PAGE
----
Adventist News

Building, Exercising, and Drawing for Jesus

Pastors share three innovative ways to evangelize at the CALLED Convention.

What do a home renovation team, a CrossFit class, and drawings on a napkin have in common?

Before you say, “Not much,” think again.

Seventh-day Adventist pastors attending the CALLED Convention in Austin, Texas, this week say the three can be used for innovative approaches to evangelism in the 21st century. From British Columbia to California to Michigan, these pastors are sharing Jesus in a brand-new package — and are already reaping the results of their bold approaches to ministry.

Here are their stories.

Building for Jesus

The Aldergrove Adventist Church, located in the Aldergrove-Langley area of British Columbia, decided in 1997 to become intentional about reaching out to the local community, said Mike Dauncey, the church’s associate pastor.

“Eventually we launched ‘Acts of Kindness,’ a lay- and volunteer-based ministry designed to serve the people who need it most,” he said.

As part of “Acts of Kindness,” the church established an “Extreme Home Repair Team” that every fall chooses one or two home renovation projects for people in need. Through a network of volunteers and seasoned contractors, the team provides roofing, electrical, and even landscaping solutions to the selected homeowners by the following spring.

Even though it was born out of an earnest desire to help “the least of these” with no strings attached, the ministry, which has been featured on Canadian national television, has an unintended but welcome byproduct, Dauncey said.

“The benefit for the church is clear: Out of the more than 200 volunteers working in our projects, 44 percent are members of the community,” he said. “Many of them are not even Christians and have never been involved with a church on a regular basis.”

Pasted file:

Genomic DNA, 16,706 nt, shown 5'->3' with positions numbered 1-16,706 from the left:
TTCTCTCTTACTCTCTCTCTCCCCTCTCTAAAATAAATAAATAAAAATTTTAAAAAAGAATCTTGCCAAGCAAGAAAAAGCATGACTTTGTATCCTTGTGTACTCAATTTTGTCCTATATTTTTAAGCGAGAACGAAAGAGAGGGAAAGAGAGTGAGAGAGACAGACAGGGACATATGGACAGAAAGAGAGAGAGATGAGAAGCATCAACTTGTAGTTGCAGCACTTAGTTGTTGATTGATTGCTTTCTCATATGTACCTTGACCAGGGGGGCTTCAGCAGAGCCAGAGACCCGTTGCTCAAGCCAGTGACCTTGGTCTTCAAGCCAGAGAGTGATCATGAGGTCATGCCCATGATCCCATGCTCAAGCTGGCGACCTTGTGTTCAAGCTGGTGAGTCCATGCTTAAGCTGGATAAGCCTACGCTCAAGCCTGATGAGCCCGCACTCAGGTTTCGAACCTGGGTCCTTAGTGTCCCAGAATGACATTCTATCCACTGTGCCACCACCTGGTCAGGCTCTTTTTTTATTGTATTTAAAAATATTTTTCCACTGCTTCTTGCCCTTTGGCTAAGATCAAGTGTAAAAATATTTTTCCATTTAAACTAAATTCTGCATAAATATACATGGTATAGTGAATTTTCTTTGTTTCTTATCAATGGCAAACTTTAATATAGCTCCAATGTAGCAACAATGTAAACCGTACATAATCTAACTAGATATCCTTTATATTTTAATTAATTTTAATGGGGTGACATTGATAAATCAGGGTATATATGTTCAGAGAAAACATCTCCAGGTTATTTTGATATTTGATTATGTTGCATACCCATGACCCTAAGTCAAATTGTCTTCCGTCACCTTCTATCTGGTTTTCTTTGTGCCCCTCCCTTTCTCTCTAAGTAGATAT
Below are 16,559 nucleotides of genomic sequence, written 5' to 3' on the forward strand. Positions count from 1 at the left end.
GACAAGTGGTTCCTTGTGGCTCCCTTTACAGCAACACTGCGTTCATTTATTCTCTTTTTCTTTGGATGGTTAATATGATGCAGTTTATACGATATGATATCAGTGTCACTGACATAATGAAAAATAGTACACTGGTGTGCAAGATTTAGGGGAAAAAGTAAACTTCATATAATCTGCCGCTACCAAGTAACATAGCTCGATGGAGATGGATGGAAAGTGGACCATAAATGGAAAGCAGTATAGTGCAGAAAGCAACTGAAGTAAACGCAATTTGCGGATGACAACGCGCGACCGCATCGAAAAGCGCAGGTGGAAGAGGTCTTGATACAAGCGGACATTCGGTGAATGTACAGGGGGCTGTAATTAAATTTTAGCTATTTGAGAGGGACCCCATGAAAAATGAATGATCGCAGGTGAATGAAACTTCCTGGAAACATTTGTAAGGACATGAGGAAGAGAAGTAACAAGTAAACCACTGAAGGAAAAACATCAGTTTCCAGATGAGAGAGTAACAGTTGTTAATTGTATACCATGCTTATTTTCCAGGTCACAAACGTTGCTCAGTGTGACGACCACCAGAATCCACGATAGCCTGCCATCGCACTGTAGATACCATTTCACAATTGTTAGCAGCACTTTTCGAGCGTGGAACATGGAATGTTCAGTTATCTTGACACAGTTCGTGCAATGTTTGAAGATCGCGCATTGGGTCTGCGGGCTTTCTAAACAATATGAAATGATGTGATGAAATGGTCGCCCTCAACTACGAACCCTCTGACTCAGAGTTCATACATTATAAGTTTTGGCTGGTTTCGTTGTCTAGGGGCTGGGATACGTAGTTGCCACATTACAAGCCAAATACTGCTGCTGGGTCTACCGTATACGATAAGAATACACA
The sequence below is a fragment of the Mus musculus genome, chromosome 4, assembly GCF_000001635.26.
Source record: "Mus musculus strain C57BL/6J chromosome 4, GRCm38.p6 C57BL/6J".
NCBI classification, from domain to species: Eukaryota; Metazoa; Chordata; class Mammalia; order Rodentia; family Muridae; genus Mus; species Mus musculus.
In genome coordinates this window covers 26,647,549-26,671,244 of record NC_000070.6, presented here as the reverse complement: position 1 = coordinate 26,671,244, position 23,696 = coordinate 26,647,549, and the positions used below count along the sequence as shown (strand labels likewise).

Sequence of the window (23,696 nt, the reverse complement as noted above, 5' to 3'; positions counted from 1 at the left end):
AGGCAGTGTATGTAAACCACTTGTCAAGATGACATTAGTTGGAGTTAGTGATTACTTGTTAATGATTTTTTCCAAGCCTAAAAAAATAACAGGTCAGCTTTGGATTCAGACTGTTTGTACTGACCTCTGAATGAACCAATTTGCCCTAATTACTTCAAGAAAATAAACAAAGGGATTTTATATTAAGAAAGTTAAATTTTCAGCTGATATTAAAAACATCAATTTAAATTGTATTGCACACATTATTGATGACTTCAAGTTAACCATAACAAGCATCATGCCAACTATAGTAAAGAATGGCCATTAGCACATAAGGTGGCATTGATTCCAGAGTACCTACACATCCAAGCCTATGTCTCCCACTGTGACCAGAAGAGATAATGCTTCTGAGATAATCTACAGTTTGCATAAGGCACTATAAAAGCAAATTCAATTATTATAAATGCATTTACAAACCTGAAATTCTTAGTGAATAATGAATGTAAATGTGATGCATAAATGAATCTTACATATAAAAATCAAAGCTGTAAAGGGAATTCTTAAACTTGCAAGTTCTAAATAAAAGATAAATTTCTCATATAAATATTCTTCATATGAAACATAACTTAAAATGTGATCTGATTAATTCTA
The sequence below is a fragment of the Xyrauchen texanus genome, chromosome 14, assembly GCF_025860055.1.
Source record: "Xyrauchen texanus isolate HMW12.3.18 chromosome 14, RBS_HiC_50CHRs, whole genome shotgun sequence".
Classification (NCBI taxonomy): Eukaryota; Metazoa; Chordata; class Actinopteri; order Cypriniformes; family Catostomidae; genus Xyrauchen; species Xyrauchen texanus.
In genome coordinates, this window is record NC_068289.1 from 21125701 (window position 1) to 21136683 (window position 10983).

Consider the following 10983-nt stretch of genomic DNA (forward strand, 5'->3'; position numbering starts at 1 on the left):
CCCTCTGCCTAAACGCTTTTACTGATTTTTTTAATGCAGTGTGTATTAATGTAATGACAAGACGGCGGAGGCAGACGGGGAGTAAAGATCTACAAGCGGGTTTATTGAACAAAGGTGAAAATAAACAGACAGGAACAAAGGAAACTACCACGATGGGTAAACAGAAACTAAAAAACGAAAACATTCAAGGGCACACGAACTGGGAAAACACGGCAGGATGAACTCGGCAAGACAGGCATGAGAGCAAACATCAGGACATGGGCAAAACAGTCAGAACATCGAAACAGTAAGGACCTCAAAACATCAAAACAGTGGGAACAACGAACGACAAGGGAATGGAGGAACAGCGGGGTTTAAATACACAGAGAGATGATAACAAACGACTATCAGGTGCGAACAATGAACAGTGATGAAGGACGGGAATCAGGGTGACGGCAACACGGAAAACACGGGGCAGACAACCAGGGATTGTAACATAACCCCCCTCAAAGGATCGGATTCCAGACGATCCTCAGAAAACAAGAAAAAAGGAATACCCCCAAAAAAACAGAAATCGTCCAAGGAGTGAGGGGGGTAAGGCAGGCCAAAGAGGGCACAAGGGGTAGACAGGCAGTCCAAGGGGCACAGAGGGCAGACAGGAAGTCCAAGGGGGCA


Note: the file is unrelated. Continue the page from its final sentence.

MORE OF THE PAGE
After the team leaders invite the volunteers to church, however, many agree to attend.

“For some of them, it’s a brand-new experience,” Dauncey said. “Believe it or not, some have never stepped into a church.”

Dauncey makes clear that the home-improvement services are provided with no ulterior motives, and that unchurched volunteers are never pressured but just invited to attend the local church.

“It does not matter if it takes five years,” he said. “We always keep the relationship open.”

As a way of an example, he mentioned the case of one of the team’s electricians who took some time to accept the invitation but now has attended Sabbath School for 18 months.

“Volunteers and contractors are not the only one ministered to. People who benefit from our projects are, too,” he said.

Take Walt Grochowski, for instance. The 2011 recipient of the home-renovation project, he waited for a year before he began to attend the Aldergrove church. A couple of years later, in April 2014, he was baptized and became a Seventh-day Adventist.

“No doubt about it: One act of kindness can and will change the world,” Grochowski said in a videotaped testimony shown at the conference.

As the project, which costs over $10,000 a year, becomes well known in the region, businesses are getting on board and supporting them.

And what about the volunteers? “Well, they tell us, ‘This better not end,’” Dauncey said.

A woman recording one of the CALLED workshops. (James Bokovoy / NAD)

Working Out for Jesus

Pastor Jeff Tatarchuk, 29, was hired as an evangelism intern by the Southeastern California Conference a couple of years ago.